Red Bastard

Red Bastard

by Katharine Fry

I’d heard of Red Bastard’s shock tactics from a friend and approached the Pleasance Forth with equal parts of fear and excitement. Choosing a seat in the second I row I was, almost, ready to be picked on or picked apart. Red Bastard burst through the stage, his grotesque misshapen red form like a pulsating Louise Bourgeois sculpture on legs, instantly demanding that we become ‘bigger’, pitting sections of the audience against each other and doling out punishment in the form of wet willies. Then he got down to serious stuff – who do we think we are and what do we really want? His sweaty sarcasm gave way to a seemingly sincere mission which demanded something even more frightening from his audience – honesty.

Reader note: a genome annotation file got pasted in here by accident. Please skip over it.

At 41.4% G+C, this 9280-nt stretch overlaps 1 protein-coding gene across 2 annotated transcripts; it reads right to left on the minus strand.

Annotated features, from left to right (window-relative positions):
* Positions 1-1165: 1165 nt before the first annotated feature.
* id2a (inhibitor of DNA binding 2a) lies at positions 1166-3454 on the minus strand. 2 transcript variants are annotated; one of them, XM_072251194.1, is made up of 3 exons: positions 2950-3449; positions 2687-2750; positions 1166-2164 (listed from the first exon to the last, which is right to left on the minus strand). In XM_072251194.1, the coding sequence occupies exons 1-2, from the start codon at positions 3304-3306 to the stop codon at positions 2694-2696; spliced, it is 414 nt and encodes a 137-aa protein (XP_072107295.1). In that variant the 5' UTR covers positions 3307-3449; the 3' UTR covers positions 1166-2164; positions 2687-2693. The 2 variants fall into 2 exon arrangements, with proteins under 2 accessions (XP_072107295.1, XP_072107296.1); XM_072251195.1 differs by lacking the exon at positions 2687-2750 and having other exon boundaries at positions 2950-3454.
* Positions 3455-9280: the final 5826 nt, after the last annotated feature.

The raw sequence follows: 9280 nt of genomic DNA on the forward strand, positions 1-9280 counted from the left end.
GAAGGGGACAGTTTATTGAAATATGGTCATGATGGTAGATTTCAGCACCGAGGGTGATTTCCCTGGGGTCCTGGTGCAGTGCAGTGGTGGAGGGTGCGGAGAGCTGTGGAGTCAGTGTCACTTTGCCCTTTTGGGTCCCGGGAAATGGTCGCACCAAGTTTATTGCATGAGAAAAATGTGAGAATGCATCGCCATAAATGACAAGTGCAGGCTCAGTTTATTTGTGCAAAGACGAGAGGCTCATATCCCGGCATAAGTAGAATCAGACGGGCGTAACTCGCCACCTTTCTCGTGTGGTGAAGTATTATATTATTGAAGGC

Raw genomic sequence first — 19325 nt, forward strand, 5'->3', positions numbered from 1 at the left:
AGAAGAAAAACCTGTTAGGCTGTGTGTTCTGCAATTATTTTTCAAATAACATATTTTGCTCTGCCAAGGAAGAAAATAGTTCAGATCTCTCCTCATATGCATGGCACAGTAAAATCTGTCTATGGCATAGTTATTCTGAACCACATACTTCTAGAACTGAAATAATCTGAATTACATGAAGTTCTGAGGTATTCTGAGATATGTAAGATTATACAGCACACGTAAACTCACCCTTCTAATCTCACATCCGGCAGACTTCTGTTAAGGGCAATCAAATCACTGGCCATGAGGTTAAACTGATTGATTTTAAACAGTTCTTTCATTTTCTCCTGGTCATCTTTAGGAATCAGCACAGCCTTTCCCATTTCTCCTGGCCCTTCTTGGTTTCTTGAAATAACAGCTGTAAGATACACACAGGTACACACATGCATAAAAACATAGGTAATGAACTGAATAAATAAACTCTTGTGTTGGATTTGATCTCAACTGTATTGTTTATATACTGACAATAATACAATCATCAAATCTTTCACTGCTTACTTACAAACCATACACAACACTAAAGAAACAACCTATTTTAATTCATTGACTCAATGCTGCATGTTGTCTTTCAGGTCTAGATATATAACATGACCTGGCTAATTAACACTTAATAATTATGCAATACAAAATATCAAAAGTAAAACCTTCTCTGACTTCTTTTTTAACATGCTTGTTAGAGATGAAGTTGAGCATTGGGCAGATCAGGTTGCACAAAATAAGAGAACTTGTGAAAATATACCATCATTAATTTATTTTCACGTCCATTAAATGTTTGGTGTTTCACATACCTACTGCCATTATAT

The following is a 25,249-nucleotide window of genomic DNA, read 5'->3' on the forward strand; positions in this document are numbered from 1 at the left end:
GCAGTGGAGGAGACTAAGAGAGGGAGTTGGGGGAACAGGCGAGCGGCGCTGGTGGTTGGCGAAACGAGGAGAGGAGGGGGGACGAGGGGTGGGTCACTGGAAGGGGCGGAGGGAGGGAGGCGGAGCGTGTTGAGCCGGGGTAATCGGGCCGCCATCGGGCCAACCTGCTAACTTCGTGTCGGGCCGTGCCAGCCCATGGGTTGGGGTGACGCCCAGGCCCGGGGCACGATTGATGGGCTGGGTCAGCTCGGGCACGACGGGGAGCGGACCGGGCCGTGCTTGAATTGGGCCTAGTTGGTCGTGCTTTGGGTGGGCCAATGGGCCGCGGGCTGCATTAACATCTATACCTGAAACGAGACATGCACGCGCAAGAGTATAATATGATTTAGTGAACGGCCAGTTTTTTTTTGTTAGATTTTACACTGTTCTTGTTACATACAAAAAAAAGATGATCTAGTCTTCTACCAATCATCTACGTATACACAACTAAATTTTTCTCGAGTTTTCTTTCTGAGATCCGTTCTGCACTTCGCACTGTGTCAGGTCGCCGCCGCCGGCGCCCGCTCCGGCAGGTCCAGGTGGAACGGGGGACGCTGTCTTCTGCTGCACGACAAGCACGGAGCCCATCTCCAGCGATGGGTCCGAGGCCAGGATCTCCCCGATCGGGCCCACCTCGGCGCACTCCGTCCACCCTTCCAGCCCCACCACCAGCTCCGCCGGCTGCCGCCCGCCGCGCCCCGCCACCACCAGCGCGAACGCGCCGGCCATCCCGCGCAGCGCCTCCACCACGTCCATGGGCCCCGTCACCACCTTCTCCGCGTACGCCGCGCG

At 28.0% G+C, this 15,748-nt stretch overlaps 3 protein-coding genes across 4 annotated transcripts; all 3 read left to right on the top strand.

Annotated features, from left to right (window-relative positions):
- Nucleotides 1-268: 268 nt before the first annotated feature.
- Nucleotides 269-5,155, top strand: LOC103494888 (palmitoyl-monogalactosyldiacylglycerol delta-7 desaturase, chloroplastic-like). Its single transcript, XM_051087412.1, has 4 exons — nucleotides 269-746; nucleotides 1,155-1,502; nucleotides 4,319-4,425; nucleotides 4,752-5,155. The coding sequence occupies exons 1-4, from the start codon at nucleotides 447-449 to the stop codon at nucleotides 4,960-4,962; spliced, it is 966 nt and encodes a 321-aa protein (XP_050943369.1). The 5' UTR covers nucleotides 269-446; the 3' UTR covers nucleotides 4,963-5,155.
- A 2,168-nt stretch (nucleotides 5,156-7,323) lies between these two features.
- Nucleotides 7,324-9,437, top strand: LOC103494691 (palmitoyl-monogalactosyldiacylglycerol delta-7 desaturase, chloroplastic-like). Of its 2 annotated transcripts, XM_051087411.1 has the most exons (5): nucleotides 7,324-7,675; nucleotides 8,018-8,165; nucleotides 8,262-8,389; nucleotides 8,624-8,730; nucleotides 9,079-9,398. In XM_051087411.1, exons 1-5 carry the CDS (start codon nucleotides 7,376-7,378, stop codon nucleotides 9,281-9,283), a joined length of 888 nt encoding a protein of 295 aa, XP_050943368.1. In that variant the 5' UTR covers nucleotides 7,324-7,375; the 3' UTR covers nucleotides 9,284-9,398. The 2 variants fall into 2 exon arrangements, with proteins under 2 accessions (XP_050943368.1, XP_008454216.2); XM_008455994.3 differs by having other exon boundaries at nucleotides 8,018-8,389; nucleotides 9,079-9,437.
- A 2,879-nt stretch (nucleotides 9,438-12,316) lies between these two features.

It was a high octane hour of dark clowning and philosophical probing that kept me alert and guessing, hoping for interaction while fearing exposure – in fact we had a lovely chat about my interest in making walk-in tornadoes. Other audience members were reduced to tears, encouraged to seize the day and take life-affirming action. The only bum note was struck when ol’ Red started tearing strips off the tech girl in a way that seemed artificial and unnecessary. His real magic lies in his sheer presence as a performer and in his powerful ability to shake up his audience on a hundred different levels.


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